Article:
Cheap as Chips, Ep. 7: Shivers and Shakes

maralen of the morningsong

Who played Dungeons and Dragons in their youth? Dark elves were some seriously bad dudes in that game. It might not surprise you much to learn that black is my favorite color in Magic. Every deck I’ve brewed for this series is black and some other color. So when I saw that Magic has black elves, I just had to have me some.

Glissa is mostly green, so she doesn’t count. Only one double-black elf has inspired a deck, and it’s this one – [c]Maralen of the Mornsong[/c].

How crazy is that effect? Tutor whatever card you want! Cool right? Ok, wait, let’s think this through carefully.

Hmm. That is a seriously bad idea – giving your opponent the chance to tutor a card first, so they can kill you, and you never get to tutor anything. Maybe this deck is a really stupid ide– nah, let’s just go for it!

Shivers and Shakes

Shivers and Shakes is a deck that gives your opponent indigestion with [c]Delver of Secrets[/c] and [c]Nightveil Specter[/c], before giving them chest-constricting heartburn with [c]Maralen of the Mornsong[/c], leading into the shivering, cold-sweat nightmare of [c]Ob Nixilis, Unshackled[/c]. To keep your opponent from killing you with their first tutor, the deck has numerous counter spells.

There’s one important caveat to the Maralen-Ob Nixilis combo – you need to have a total of six lands (on the battlefield and in your hand) before casting Maralen. Otherwise you will need to tutor first for land, a bad idea.

Unless, of course… unless you have [c]Bitter Revelation[/c] in your hand to dig for more land. Which brings us to the issue of card draw.

Shutting down all forms of card draw is indeed a powerful effect. It was better during the reign of [c]Treasure Cruise[/c] but is still relevant against many decks in the meta. It is especially useful if you can still put cards in your hand using the various ‘reveal and keep’ mechanics that do not use the keyword ‘draw.’ [c]Fact or Fiction[/c] would be perhaps the best choice here, but I didn’t pick up any copies in time for this article. I had [c]Bitter Revelation[/c] in my collection so I went with that.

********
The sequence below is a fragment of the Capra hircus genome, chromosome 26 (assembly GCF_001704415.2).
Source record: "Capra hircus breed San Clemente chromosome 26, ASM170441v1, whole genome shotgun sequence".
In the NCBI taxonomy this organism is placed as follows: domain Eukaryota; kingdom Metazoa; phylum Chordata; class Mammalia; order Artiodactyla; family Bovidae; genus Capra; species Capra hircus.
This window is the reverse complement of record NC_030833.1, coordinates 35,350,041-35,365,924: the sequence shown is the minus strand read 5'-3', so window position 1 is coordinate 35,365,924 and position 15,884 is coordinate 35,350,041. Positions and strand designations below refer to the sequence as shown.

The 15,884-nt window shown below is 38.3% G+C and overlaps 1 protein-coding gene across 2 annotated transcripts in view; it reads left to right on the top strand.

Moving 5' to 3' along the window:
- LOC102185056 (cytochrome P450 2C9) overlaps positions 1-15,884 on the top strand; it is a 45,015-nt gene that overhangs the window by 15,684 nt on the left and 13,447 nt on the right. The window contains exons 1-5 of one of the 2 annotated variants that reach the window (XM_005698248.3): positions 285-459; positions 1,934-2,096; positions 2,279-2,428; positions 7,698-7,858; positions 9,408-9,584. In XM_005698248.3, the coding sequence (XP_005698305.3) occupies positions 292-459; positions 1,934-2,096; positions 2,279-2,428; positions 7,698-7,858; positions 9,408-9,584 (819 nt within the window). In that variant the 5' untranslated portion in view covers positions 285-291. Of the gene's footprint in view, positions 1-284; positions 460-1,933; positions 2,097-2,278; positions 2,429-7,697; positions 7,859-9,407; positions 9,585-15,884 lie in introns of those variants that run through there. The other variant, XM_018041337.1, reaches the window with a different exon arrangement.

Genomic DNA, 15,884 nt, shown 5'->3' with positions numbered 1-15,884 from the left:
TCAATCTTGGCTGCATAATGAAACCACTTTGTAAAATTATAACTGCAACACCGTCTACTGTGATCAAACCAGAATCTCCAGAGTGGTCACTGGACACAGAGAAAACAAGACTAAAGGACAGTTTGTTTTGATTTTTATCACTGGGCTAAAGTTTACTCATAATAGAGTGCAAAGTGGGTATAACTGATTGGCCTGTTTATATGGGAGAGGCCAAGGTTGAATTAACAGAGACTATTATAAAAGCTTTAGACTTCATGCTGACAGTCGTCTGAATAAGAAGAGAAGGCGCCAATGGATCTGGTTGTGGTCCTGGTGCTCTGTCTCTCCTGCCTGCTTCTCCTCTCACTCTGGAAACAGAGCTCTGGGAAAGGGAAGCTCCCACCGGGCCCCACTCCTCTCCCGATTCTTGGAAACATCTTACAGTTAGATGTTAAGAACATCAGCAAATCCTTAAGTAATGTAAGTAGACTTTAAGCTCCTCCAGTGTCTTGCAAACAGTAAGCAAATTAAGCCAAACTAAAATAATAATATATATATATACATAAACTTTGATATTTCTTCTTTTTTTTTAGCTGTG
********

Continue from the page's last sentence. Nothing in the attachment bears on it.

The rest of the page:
Let it be said, however, that a stronger version of this deck (such as my paper version) includes [c]Jace, Architect of Thought[/c] and [c]Ashiok, Nightmare Weaver[/c] as stronger methods to build card advantage. They allow Maralen to come down as early as turn 3 (tutoring for Ashiok on turn 4 if you are playing a creature deck, or Jace to get another card or two immediately).

I mention those cards because they change the deck into something that can truly give your opponent the shivers. But let’s stick within our budget! This is what we have:

[d title=”Shivers and Shakes (Modern)”]


4 Drowned Catacomb
2 Exotic Orchard
1 Bojuka Bog
1 Dimir Aqueduct

2 Dismal Backwater
6 Island
8 Swamp


2 Oona’s Gatewarden

3 Delver of Secrets
4 Nightveil Specter
4 Maralen of the Mornsong
2 Ob Nixilis, Unshackled


2 Dispel

2 Despise

2 Duress

2 Extirpate

2 Mana Leak

2 Negate

2 Dissipate

1 Soul Manipulation

1 Quash

2 Bitter Revelation

2 Aetherize

1 Murder


2 Echoing Truth

3 Trickbind

2 Dissipate

1 Aetherize

1 Quash

2 Memoricide

2 Murderous Cut

2 Nihil Spellbomb [/d]

Ideal gameflow

T1: Play a Delver. Cross your fingers. [c]Duress[/c] or [c]Despise[/c] are also an option.
T2: If you crossed your fingers properly, your Delver flips. Keep [c]Mana Leak[/c] mana open.
T3: Play a [c]Nightveil Specter[/c]. Duress or Despise here – anything to throw off your opponent’s game plan.
T4: Another Delver or Specter, or counter spell mana open.
T5: If you have enough land, play Maralen here. It is highly preferable that you have 5 land down and keep [c]Mana Leak[/c] open to deal with whatever your opponent tutors.
T6: Tutor for Ob Nixilis and play it. If your opponent can’t counter or remove it, you should win the game.
T7: If Ob Nixilis did not work, swing with Delvers and Specters and hope for the best!


[c]Aetherize[/c], [c]Echoing Truth[/c] and [c]Murderous Cut[/c] will be the most frequently picked replacements, and a smattering of additional counter spells and strippers round out the sideboard. More testing is needed to see what this deck really needs here.

Let me know what you’d add or change in the comments!

Here are some videos of the deck in action.